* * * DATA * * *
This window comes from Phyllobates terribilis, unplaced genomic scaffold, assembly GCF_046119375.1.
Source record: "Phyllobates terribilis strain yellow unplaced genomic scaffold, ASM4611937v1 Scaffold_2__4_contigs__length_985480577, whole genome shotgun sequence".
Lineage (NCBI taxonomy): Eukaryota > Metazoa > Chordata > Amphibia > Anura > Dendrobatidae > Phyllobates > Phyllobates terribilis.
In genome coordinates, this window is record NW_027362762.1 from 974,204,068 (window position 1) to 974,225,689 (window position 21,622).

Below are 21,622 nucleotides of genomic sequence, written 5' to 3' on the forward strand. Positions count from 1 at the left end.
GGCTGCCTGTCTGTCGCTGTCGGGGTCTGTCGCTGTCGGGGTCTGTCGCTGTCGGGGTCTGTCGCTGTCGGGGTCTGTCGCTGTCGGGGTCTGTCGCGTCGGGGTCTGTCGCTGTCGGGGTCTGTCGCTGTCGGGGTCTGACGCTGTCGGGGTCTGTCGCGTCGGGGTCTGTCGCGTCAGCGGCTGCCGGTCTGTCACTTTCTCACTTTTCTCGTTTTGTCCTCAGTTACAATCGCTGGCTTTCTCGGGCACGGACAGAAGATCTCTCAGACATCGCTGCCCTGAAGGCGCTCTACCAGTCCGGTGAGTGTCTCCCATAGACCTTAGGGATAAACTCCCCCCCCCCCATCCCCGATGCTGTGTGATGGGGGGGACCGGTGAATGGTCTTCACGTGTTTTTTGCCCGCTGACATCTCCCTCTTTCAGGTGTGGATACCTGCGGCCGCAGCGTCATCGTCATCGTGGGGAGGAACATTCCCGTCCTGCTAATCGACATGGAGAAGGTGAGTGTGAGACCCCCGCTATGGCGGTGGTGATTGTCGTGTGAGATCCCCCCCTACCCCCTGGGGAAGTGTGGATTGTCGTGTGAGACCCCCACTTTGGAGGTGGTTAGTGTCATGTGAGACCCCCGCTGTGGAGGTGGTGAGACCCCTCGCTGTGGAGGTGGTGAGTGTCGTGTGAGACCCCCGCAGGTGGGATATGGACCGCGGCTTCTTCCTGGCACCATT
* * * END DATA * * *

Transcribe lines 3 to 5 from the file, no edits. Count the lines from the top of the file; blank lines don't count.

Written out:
Lineage (NCBI taxonomy): Eukaryota > Metazoa > Chordata > Amphibia > Anura > Dendrobatidae > Phyllobates > Phyllobates terribilis.
In genome coordinates, this window is record NW_027362762.1 from 974,204,068 (window position 1) to 974,225,689 (window position 21,622).

Below are 21,622 nucleotides of genomic sequence, written 5' to 3' on the forward strand. Positions count from 1 at the left end.